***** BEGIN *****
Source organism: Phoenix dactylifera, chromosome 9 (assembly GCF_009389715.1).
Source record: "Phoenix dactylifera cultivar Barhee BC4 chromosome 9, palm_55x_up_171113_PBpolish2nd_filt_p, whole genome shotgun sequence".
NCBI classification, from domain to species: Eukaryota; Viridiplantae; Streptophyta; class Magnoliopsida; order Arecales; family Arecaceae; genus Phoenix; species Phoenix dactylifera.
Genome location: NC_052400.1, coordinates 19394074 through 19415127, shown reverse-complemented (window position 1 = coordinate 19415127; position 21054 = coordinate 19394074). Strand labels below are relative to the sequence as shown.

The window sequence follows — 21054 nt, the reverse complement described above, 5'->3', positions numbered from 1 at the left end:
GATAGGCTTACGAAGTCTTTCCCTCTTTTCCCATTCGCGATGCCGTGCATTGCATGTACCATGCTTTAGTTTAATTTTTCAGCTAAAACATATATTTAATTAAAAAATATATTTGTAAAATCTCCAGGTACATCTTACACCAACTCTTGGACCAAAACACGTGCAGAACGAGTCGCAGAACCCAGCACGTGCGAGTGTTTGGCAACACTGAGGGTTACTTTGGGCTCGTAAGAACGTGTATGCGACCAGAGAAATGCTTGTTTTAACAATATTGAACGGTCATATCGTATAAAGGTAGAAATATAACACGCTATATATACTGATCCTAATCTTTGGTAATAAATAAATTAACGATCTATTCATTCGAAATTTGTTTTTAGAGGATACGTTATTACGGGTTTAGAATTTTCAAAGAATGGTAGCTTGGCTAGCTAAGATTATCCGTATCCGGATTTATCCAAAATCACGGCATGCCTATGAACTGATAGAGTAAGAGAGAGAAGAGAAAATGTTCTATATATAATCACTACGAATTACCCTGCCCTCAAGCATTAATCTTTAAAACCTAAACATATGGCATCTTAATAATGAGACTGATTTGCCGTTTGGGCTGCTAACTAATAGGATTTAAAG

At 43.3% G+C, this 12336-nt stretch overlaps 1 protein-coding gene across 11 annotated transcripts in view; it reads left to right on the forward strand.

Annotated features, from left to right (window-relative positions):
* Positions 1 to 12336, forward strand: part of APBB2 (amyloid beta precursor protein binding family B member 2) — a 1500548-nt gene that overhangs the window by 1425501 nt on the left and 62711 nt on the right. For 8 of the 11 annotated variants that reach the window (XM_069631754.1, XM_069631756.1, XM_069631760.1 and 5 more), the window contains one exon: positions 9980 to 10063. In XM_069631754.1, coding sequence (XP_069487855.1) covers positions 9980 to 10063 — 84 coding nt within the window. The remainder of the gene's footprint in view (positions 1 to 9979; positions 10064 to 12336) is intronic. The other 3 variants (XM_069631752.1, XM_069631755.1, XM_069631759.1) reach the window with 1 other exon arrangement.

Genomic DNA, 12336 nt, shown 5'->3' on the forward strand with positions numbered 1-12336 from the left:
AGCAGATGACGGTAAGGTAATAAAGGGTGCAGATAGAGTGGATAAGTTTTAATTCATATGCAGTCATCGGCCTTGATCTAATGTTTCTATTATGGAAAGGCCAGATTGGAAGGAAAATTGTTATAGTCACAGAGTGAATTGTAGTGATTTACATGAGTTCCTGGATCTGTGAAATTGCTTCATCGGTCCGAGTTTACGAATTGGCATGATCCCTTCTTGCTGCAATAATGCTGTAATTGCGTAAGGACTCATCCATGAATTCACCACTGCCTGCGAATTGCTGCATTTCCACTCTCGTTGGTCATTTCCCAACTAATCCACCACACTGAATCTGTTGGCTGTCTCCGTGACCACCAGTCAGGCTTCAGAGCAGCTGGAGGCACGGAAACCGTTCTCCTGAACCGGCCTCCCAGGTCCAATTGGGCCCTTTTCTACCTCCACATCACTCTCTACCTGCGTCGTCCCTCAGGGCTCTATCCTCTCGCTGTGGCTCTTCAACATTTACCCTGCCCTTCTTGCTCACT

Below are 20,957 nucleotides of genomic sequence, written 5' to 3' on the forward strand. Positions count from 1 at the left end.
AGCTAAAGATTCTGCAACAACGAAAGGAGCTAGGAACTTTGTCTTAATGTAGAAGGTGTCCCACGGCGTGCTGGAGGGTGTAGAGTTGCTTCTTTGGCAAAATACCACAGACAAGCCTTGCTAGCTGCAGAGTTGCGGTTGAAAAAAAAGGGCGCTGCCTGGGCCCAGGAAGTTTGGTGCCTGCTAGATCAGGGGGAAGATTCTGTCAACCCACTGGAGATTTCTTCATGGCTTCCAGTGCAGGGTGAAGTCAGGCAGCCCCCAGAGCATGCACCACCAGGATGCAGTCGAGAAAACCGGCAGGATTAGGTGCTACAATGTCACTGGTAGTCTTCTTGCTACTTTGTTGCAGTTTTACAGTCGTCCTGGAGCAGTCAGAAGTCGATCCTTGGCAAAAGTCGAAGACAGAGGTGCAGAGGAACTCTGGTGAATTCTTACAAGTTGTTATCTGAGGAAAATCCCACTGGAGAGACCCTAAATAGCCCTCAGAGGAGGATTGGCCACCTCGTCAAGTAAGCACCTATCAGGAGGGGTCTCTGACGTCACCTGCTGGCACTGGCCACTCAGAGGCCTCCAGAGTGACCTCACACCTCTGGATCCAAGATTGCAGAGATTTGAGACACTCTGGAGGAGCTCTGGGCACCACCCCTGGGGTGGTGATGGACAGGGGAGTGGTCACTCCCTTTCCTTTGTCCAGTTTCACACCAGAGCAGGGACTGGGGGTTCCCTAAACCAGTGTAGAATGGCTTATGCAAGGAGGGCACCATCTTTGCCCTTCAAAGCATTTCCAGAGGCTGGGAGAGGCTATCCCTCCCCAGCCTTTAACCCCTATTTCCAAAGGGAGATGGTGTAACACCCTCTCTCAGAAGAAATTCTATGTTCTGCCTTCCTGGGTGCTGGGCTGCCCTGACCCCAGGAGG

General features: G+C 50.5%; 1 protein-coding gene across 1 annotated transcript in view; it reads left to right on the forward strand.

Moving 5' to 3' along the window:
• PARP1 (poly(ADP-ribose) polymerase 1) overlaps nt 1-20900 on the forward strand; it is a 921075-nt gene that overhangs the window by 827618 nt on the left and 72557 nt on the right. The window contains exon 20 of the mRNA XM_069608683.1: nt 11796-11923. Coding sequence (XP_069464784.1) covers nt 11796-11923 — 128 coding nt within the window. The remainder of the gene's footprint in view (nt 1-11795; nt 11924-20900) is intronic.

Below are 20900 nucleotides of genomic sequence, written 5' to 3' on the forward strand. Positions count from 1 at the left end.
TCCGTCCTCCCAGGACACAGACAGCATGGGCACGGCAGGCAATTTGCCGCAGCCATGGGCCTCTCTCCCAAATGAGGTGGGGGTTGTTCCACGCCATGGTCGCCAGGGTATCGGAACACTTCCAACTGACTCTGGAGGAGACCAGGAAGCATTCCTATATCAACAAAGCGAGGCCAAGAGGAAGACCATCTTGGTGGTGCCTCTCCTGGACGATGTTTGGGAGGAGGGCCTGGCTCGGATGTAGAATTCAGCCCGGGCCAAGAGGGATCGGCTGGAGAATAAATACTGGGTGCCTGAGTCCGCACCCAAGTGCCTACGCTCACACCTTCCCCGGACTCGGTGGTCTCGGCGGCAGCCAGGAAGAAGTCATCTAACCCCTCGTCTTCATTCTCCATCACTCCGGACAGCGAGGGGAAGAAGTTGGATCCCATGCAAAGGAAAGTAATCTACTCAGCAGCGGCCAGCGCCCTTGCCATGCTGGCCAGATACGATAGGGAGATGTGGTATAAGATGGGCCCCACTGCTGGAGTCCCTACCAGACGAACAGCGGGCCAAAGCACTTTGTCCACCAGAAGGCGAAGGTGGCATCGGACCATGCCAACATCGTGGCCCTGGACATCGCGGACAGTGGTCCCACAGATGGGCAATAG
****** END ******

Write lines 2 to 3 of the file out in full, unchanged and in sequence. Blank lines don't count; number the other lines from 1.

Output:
Source record: "Phoenix dactylifera cultivar Barhee BC4 chromosome 9, palm_55x_up_171113_PBpolish2nd_filt_p, whole genome shotgun sequence".
NCBI classification, from domain to species: Eukaryota; Viridiplantae; Streptophyta; class Magnoliopsida; order Arecales; family Arecaceae; genus Phoenix; species Phoenix dactylifera.